# And to make it even faster

## And to make it even faster

       double x = bulletSpeed;
double a = -3.508129323E-5;
double b = 2.460363294E-3;
double c = -6.666318894E-2;
double d = 8.545020365E-1;
double e = -3.337830707;
double angle = a * x * x * x * x + b * x * x * x + c * x * x + d * x + e;
return Math.sin(angle) / (bulletSpeed / 8 - Math.cos(angle));

Xor (talk)14:33, 23 September 2017

btw, you can try newton's method to find the max value ;)

Xor (talk)14:40, 23 September 2017

I know. But calculated numbers weren't exact and Wolfram Alpha's computation time exceeds.

14:43, 23 September 2017

Precision is up to 9 numbers. I think that it is enough.

14:45, 23 September 2017

Sorry, I didn't see that you changed the code. In my robot I did it like that but it is more understandable with Math.pow(x, y).

14:55, 23 September 2017

Math.pow makes me think something like e^x, but it turned out to be polynomial.

Xor (talk)14:59, 23 September 2017

Wow, I had no idea that the escape angle could be 15% bigger than traditional MEA calculation at the most common bulletspeed of 1.9 . . . Seems like my list of things to do for GresSuffurd to become top-10 again, gets bigger and bigger.

17:56, 23 September 2017

this formula is bigger, simply because it is wrong

Xor (talk)02:44, 24 September 2017

Can you give the formula you used to prove that my formula is wrong?

11:08, 24 September 2017

I published the reason why it is wrong in another thread.

Xor (talk)11:49, 24 September 2017

I also agree that it's wrong. But why is it bigger than the correct one? Can you clarify that?

I understood that the problem with this is that it assumes that it's optimal to move in a fixed retreat angle (like moving in a perfect orbit), when it's actually true that the best retreat angle isn't a function only of the initial position, but it changes as you move around the wave. Is that the real issue?

13:51, 24 September 2017

I knew it's wrong because I had made the same mistake in my previous research.

It's bigger, simply because it uses some smaller distance to calculate the radians.

The correct one is:

$\theta = \int_0^{t_1} \frac{v_{lateral}}{d_{initial} + v_{retreat} t}dt$

where $\theta$ is the escape angle, $t_1$ is the total time (from bullet fired, to bullet hit). (this formula is true even if $v_{lateral}$ or $v_{retreat}$ is not constant)

Note that $d_{initial} + v_{retreat} t$ is bigger than (his) $(v_{bullet} - \overline{v_{retreat}})t_1$ almost all of the time,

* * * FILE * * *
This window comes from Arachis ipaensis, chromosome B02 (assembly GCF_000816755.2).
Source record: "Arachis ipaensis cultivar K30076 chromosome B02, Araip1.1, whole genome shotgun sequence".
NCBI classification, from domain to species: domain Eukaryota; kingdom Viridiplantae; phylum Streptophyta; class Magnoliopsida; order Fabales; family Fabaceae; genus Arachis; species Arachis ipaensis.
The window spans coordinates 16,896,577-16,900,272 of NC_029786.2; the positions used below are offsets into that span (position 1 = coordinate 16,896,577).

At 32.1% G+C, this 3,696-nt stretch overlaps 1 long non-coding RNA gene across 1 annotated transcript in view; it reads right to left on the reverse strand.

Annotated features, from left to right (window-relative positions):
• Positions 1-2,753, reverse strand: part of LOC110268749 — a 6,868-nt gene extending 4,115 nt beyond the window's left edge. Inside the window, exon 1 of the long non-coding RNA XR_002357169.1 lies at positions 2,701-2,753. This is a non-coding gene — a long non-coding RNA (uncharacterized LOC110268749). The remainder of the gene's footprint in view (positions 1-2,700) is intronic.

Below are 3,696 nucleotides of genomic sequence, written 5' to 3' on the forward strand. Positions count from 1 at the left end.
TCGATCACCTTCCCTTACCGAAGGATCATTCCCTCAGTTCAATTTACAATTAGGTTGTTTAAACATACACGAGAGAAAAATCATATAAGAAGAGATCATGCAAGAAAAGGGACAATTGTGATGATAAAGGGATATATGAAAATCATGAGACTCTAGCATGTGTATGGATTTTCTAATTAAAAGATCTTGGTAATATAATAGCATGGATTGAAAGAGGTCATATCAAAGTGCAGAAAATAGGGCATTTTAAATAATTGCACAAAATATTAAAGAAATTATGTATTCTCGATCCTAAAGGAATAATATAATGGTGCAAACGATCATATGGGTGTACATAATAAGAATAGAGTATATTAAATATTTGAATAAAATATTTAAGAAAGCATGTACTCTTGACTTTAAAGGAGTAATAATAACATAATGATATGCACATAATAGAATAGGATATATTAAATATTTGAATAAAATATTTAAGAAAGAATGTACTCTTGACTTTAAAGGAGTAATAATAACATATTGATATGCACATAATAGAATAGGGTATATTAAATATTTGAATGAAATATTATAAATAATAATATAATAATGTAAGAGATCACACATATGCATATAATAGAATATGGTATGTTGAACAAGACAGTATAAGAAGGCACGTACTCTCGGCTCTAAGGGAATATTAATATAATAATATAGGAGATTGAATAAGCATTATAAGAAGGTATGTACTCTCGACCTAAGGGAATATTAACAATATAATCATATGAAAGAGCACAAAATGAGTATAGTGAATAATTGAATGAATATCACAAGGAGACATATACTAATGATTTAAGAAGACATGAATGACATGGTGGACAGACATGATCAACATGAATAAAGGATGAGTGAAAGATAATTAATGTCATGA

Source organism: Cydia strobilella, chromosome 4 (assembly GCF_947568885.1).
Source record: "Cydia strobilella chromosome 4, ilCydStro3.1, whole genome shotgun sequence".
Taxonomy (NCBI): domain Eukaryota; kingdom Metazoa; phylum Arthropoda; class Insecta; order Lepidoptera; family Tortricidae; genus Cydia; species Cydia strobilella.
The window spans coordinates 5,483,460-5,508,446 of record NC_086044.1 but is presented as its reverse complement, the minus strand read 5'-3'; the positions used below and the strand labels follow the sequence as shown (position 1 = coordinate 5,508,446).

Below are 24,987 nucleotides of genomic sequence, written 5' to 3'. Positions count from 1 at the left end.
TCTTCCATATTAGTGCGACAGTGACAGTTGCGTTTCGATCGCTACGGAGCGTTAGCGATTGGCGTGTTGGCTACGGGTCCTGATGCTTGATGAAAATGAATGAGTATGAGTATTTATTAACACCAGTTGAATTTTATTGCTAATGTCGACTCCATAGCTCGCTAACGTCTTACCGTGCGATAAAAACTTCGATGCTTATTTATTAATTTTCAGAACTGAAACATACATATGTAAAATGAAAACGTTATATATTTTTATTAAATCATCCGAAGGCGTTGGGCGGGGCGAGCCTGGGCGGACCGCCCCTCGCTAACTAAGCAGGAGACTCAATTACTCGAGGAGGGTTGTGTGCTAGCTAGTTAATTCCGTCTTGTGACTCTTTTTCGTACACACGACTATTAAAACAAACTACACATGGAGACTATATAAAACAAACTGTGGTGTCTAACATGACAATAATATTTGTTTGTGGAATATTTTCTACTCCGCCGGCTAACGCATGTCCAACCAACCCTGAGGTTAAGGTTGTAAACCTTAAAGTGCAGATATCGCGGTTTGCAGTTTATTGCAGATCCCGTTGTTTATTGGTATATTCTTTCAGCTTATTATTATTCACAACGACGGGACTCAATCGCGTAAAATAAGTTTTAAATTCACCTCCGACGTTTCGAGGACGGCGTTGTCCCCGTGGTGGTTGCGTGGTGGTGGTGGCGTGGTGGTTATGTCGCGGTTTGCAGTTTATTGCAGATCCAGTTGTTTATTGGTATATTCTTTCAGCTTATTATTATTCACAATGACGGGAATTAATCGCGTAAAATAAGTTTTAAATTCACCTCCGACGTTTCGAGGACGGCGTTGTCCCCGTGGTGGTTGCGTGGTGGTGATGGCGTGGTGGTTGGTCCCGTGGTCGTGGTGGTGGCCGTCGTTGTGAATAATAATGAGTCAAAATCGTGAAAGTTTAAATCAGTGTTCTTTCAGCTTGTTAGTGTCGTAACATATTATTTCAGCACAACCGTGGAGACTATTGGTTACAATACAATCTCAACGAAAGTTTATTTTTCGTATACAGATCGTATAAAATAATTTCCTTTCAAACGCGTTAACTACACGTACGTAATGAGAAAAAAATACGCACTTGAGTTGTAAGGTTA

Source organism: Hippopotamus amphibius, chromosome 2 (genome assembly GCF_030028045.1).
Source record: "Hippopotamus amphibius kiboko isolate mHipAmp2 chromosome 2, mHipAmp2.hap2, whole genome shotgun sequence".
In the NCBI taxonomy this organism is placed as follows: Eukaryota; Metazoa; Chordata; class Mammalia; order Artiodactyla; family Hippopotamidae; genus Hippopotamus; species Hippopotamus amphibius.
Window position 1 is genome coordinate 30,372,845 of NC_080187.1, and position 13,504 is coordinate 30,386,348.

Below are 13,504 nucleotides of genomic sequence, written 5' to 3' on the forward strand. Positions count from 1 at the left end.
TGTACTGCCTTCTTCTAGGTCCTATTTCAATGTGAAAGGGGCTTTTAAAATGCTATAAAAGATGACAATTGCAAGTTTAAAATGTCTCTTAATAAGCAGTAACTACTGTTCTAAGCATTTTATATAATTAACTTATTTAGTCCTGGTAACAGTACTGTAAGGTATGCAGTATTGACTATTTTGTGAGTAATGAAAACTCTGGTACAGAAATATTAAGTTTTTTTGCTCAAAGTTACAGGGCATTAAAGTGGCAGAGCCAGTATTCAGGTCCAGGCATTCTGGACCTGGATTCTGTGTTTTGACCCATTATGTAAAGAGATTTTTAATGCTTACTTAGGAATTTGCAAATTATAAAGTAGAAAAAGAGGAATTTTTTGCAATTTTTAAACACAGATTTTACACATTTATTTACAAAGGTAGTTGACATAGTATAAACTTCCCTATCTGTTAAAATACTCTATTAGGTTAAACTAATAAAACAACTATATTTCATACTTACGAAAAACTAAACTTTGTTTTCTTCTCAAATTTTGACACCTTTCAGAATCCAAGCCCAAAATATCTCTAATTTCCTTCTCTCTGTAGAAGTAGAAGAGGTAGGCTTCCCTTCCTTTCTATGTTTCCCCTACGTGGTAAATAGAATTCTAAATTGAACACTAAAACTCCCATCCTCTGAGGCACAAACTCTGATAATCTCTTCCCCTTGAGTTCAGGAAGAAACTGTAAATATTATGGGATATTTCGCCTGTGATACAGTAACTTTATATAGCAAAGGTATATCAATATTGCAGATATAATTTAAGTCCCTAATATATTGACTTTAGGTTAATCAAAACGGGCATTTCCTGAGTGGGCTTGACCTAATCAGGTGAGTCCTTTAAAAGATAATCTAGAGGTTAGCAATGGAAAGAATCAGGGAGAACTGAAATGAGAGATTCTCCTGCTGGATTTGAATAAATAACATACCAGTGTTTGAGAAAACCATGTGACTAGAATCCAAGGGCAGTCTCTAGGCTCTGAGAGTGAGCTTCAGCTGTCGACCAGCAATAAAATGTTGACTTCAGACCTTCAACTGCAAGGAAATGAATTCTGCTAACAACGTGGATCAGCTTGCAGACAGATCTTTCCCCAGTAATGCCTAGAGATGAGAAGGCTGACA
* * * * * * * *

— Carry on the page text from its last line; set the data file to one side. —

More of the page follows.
as $d_{initial} = (v_{bullet} - \overline{v_{retreat}})t_1$.


Therefore his integral ($\theta = \int_0^{t_1} \frac{v_{lateral}}{(v_{bullet} - \overline{v_{retreat}})t_1}dt = \frac{v_{lateral}}{v_{bullet} - \overline{v_{retreat}}}$, assume $v_{lateral}$ is constant) is bigger.

Xor (talk)16:02, 24 September 2017

• Actually, I'm not sure that Traditional MEA is correct. It assumes that the bot doesn't change it's move angle until the wave hits. Because of that you can't get a MEA higher than Pi / 2 with Traditional MEA formula. When you move orbitally, lateralVelocity / (bulletSpeed + advancingVelocity) is the formula that will give you the EA so you can get a EA higher than Pi / 2.
17:09, 24 September 2017

You can't get escape angle higher than Pi/2 by the traditional formula simply because it is impossible.

If your formula can, it must be wrong.

Xor (talk)17:12, 24 September 2017
Found it!
It should be sin(a) / (v / 8 - cos(a) / 2).
17:15, 24 September 2017

The only correct formula to calculate the escape angle of orbital movement where $v_{retreat}$ is not zero is using integral.

Anything else is wrong.

Xor (talk)17:18, 24 September 2017

I found a formula higher than Traditional MEA and this one should be correct.
Math.asin(Math.sin(angle) / (bulletSpeed / 8 - Math.cos(angle) / 2))

17:19, 24 September 2017

Anything higher than traditional formula is obviously wrong.

Xor (talk)17:21, 24 September 2017

I don't think that this one is wrong. I only added advancing velocity to the Traditional MEA which shouldn't break anything with the calculations.

17:26, 24 September 2017

No, advancing velocity makes distance not constant, therefore you mast use integral.

Xor (talk)01:44, 25 September 2017

I don't need integral. I can get the average distance.

distance - (advancingVelocity * timeToHit / 2) = bulletFloatTime - advancingVelocity / 2

12:08, 25 September 2017

No you can't use average distance, as distance is used like x / distance, not x * distance.

Xor (talk)13:08, 25 September 2017
It is equal at infinity.
(8 / 5 + 1 + 8 / 11) / 3 = 1.109090909...
(8 / 5 + 8 / 6.5 + 1 + 8 / 9.5 + 8 / 11) / 5  = 1.080029444...

This goes closer to 1 every time I decrease the step size.
16:06, 25 September 2017